Tambopata Reserve in Peru

One of the highlights of our trip to Peru was the expedition to the Amazon rainforest. We flew after doing the Inca Trail from Cusco to Puerto Maldonado. There we were received by the representative biologist from the Rainforest Expedition who was to be our guide and saviour for the next four days. He spoke perfect English and had advanced degrees in biology and eco-tourism. It is fair to say that this expedition wouldn’t have been half as fun or informative if it was not for him. He took us first to the company’s office in Puerto Maldonado and then on a three hour boat ride to our refugio deep in the Amazon jungle. On the way there we spotted a whole family of capybaras and saw turtles sun bathing on a log of wood.

When we arrived at the refugio we couldn’t believe our eyes. The eco-lodge was stunning. It has to be one of the most beautifully constructed buildings I have ever seen. It was made entirely of natural materials and was standing on stilts. The best thing was that it completely integrated with the natural surroundings as if it was meant to be there. I love that kind of architecture.

We were then shown our room which to our delight only had three wall giving us complete access to the jungle and its sounds and smells. Over the next four days my husband and I felt like little kids in disneyland. Our days were filled with activities starting from trekking in thick forest to reach parrot clay lick to feeding piranhas in a lake. We also went out for caiman search in the dead of the night and were rewarded by not only sights of several caimans but also flying spider and other critters that only come out at night. I was also amazed at the millions of stars shining on us due to zero night pollution and it being southern hemisphere. One evening our guide also gave us a lecture on the local habitat and the current challenges it faces due to invasion from corporates who want to deforest large parts of the reserve for the purposes of mining. The Amazon is living the real world “Avatar” story.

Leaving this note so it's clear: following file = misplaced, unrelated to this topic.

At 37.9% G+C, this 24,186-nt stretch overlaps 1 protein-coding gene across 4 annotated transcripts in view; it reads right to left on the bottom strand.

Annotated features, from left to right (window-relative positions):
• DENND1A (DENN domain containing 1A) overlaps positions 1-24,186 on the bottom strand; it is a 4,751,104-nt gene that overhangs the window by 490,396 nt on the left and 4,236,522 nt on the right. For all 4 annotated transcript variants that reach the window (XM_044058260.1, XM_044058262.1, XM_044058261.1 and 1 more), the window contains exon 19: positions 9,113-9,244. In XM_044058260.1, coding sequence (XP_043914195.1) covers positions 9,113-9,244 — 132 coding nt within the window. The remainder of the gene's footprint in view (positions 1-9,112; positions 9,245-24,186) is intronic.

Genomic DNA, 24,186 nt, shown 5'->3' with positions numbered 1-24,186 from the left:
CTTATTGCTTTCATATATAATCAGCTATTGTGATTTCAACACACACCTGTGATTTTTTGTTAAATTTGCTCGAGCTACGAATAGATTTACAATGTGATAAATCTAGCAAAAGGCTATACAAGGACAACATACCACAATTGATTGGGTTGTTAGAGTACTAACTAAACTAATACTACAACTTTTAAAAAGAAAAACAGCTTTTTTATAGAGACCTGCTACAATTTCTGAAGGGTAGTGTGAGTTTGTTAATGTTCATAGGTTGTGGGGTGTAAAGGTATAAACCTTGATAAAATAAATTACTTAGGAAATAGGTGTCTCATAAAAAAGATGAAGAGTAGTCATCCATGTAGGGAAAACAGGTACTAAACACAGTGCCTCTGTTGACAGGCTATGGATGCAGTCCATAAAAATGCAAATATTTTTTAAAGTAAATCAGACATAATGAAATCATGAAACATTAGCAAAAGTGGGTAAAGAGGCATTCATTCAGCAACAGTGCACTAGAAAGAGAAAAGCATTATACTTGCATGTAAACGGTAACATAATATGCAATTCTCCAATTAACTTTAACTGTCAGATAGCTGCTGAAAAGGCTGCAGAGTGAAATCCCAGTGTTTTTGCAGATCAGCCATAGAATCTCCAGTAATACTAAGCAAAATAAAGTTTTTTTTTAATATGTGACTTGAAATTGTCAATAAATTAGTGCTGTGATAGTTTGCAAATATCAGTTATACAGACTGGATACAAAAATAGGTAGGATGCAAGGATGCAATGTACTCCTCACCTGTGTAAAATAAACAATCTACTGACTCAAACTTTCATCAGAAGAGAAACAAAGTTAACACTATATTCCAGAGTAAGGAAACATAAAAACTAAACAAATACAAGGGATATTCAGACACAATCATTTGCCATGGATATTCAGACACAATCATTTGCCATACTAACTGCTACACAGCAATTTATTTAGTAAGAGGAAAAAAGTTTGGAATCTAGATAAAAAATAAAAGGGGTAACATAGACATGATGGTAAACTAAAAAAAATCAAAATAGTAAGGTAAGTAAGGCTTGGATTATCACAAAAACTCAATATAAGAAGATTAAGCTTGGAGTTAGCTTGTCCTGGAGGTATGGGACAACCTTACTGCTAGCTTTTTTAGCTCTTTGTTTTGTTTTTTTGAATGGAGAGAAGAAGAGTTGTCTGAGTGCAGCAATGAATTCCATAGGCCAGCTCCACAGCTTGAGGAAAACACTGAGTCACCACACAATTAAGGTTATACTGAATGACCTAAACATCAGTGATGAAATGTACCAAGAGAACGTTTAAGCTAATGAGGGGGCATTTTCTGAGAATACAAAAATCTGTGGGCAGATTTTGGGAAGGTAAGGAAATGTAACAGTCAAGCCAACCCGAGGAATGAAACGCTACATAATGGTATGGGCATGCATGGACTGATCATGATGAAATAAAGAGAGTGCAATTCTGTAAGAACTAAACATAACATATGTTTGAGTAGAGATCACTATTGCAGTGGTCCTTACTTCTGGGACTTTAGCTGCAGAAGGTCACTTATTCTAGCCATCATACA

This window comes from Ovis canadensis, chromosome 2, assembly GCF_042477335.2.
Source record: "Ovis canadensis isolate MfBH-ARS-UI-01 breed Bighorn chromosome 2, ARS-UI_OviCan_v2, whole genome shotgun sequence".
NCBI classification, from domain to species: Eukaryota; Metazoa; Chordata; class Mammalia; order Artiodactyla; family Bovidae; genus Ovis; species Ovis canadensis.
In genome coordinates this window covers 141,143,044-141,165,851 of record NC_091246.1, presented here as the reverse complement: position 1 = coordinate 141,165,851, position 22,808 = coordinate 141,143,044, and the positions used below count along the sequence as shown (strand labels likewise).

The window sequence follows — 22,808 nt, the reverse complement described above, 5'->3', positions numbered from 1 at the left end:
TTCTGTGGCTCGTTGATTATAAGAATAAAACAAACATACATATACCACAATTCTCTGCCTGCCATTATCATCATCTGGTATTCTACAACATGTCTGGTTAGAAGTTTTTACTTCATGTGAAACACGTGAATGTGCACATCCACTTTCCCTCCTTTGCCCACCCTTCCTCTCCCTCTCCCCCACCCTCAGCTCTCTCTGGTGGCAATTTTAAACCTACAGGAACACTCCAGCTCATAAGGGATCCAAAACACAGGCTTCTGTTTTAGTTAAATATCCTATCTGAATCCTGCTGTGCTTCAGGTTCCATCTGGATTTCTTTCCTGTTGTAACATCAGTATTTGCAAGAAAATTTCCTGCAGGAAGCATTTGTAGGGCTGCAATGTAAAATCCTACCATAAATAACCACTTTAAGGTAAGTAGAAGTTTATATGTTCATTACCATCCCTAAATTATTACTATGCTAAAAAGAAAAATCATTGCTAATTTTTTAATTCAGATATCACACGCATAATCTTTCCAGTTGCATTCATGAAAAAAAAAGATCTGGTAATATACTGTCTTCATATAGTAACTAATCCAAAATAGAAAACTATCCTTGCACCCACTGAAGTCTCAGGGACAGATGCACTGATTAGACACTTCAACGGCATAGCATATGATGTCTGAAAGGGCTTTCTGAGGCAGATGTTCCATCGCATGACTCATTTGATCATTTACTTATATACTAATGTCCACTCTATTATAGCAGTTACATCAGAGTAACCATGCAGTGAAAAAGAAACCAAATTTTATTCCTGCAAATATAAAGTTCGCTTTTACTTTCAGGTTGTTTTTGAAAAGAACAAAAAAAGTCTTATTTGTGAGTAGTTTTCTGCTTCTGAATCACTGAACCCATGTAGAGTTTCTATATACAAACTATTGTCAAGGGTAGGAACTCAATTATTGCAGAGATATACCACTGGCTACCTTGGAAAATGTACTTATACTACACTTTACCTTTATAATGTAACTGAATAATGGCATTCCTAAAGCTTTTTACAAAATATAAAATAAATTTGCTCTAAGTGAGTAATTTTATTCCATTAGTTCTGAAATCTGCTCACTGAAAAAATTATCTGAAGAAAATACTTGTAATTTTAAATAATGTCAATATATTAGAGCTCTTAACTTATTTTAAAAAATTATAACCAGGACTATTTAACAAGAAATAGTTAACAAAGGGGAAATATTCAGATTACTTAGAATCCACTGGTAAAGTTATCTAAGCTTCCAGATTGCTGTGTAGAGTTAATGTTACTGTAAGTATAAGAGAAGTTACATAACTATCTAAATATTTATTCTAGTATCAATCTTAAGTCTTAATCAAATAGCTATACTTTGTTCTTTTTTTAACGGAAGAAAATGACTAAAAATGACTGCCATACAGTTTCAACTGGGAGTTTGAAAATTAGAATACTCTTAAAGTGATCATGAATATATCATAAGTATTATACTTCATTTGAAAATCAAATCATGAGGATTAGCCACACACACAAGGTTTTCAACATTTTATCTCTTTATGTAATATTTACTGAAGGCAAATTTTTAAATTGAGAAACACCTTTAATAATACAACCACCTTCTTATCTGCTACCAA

The four days in the forest passed away so quickly and sadly it was time to leave. I would recommend using Rainforest Expeditions if you are planning to visit the Tambopata Reserve. They have 3 refugios. The one furthest away from Puerto Maldonado is also an active research centre but you need more days to get there and back.

Here are some pictures.


3 responses to “Tambopata Reserve in Peru

  1. I very badly want to do the Inca Trail! But there are no direct flights from Dubai to Peru! It’s all via Brazil and other such places… and the tickets are super expensive. *sigh*
    Some day!

    • Have you tried Iberia via Madrid? We flew London – Madrid -Lima on the way to Peru and Lima – Miami – London on the way back for £520 per person. I booked through BA but it was code shared with Iberia and American Airlines. Next time, I will try to not return via US though as it was a complete nightmare to change flights at Miami. They didn’t put our check-in luggage all the way to London, so we had to disembark in Miami, go through US immigration and customs, collect our bags, check them back in and then go through security to board our flight to London. What a pain. Also, these days the new BA aircraft has tiny seats but the older Iberia ones may not have fancy entertainment but they provide you with enough leg room.

      You are lucky to live in Dubai because you can go to so many places all over the world using Emirates.

      • True. Ek is very convenient. But they don’t fly to Peru. Will check out Iberia, thanks! We were looking at Lufthansa at the moment, but Iberia seems cheaper. Thanks! 🙂

Leave a Reply

Fill in your details below or click an icon to log in:

WordPress.com Logo

You are commenting using your WordPress.com account. Log Out /  Change )

Google+ photo

You are commenting using your Google+ account. Log Out /  Change )

Twitter picture

You are commenting using your Twitter account. Log Out /  Change )

Facebook photo

You are commenting using your Facebook account. Log Out /  Change )

Connecting to %s